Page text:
Speech Therapy Reading Activities – Advice for Parents
As a Speech Therapist you know how important reading is to develop literacy and communication skills. This guide for speech therapy reading activities will help you come up with games and challenges your children can do at home, to get them reading more – which in turn, will help develop their language skills.
Speech Therapy Reading Activities Guide
Join the local public library – It’s a great source of free materials and kids can have great fun exploring the shelves, knowing they can take home anything they want to.
Be flexible about the type of book – Not all children love story books. Maybe they love joke books or fun facts? Or perhaps they’d prefer a factual book about something they’re passionate about, like space, animals or insects. It really does not matter what they read as long as they read as much as possible.
Set a reading challenge – The traditional readathon or reading challenge is where a child must try to see how many books they can read over a period of time, such as a break from school. The key to making this fun for your child is to make sure they can reach the target. So a child who is reading Harry Potter novels should not have to read as many books as a younger child reading pre-school level books. Why not use a sticker chart to help you keep track of the number of books read?
Story characters – Have the child dress up as their favourite character from a book,, and read the book to you. You do not need to spend money on fancy costumes. Get creative with old clothes and make masks from paper plates. After using the story to get themselves into the role, the child can spend the rest of the day as that character.
Read TO your child – Reading to your child is one of the best language development activities you can engage in. Don’t be afraid of multi-syllable “big” words, even for toddlers. Children love long and intricate words. Hippopotamus, dinosaur, octagon and so many others are enriching for language development as well as creating a magical world of books for your youngster. You’ll be amazed at how much your child will absorb simply by having you read to them.
Tips For Speech Therapy Reading Activities with Younger Children
There is never a time when your child is too young for books. Help parents settle into a regular reading routine with these top tips:
Pick a time every day to read with your child. This will help reading become a habit, and your child will begin to eagerly anticipate this time spent with you.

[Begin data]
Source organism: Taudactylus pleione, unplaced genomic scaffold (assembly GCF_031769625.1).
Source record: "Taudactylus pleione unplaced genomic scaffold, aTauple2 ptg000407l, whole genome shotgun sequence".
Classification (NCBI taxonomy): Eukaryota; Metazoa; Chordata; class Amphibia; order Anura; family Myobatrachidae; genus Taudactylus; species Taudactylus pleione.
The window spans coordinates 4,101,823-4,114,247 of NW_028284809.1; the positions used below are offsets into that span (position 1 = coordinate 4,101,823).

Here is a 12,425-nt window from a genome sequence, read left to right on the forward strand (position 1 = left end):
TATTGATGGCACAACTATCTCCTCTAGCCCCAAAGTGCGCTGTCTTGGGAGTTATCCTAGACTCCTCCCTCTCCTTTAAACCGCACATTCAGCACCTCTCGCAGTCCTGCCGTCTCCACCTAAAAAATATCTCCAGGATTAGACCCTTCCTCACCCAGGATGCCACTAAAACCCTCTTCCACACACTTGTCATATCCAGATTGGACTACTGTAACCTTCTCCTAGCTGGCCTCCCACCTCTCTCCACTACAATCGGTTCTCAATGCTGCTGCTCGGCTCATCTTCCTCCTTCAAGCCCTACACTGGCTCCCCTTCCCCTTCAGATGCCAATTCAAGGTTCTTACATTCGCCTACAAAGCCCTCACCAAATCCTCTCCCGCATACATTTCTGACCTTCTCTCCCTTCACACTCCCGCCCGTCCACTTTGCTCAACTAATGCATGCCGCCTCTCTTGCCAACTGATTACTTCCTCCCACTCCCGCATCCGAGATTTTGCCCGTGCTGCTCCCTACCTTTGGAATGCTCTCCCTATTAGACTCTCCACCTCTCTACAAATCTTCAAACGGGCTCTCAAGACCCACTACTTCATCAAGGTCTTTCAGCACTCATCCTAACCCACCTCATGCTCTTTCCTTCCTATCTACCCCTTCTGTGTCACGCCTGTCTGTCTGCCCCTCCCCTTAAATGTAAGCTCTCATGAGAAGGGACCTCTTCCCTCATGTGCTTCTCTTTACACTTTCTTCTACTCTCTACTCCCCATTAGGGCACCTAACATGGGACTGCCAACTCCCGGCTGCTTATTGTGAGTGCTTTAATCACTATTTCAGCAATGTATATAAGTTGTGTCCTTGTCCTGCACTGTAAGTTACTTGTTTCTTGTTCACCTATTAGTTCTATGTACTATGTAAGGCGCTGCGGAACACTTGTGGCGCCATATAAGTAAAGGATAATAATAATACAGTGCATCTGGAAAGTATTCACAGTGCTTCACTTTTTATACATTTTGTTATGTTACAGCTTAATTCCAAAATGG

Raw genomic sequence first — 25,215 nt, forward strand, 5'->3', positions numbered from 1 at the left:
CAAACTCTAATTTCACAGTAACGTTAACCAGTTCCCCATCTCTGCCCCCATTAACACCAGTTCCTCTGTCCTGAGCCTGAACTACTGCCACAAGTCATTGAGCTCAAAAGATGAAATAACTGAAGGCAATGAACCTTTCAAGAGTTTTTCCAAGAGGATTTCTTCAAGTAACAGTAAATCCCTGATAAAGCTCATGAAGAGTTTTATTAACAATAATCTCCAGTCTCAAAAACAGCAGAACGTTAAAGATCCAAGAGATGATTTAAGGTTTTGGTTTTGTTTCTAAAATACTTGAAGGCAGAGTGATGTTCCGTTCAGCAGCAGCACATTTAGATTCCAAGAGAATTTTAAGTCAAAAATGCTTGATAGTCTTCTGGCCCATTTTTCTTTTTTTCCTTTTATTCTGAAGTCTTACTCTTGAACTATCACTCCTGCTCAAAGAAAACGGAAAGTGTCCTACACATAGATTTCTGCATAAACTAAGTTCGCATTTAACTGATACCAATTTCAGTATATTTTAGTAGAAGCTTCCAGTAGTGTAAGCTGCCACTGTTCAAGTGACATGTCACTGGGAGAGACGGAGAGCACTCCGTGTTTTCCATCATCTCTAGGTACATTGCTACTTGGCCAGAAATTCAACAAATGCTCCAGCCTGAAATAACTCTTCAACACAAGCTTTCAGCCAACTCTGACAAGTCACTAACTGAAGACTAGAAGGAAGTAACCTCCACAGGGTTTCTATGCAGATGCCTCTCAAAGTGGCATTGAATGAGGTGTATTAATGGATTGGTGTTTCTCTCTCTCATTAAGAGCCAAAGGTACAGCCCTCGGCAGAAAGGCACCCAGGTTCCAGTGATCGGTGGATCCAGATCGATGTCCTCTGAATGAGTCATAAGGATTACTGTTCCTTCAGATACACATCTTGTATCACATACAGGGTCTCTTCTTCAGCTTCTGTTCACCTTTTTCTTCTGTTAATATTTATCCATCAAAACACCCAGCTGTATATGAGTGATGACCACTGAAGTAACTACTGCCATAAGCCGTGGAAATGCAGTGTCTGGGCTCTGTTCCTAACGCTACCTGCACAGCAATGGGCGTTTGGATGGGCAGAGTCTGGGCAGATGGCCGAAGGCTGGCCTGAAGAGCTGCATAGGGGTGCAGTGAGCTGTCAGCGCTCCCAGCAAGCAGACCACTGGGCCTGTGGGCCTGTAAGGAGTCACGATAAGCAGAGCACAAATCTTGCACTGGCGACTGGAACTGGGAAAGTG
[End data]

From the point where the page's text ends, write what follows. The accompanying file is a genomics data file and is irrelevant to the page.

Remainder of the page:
Simple words books with bright pictures are great for young ones. As they grow into toddlers, move up to simple story books.
Don’t be discouraged if your child wants to look at a different book than the one you are reading. This is normal as you child is actually mimicking your actions. Let your child hold onto their own book while you read the other. Take time to look at the pictures, point out colours and ask questions.
If your preschooler wants to read the same book over and over and over, just go with it. Pretty soon, they’ll be reciting it back to you.
Silly books packed full of rhymes are fantastic for preschoolers. Dr, Seuss and similar silly stories encourage your child’s imagination, as well as help developing a sense of speech rhythm and melody.
Speech Therapy Reading Activities – Fluency For Early Readers
Reading fluency games are for children who are able to break down words and make sense of them when reading but are slow to do so.
Some children are slow to break down words when they are reading and read with lots of hesitations and pauses. They may try to read a word several times, then give up and move onto the next word. Listening to these kids read can be hard for parents as they see the effort their child has to give.
If a parent comes to you asking for help with reading fluency, give them these tips:
Check that your child is reading text at the right level for their reading age and stage. Trying to decode too many tricky words too early will cause stumbles over words that will knock their fragile reading confidence.
Confidence is key when it comes to fluent reading. When a child can make a good guess at a tricky word and then move on, reading becomes more fluent and less of a labored effort. If they are fearful of criticism for getting a word wrong, they may become a hesitant reader.
Speech Therapy Reading Activities – Comprehension Games
Children who will benefit from reading comprehension games are those who need help in understanding what they just read. I give more information and suggestions for reading comprehension games here.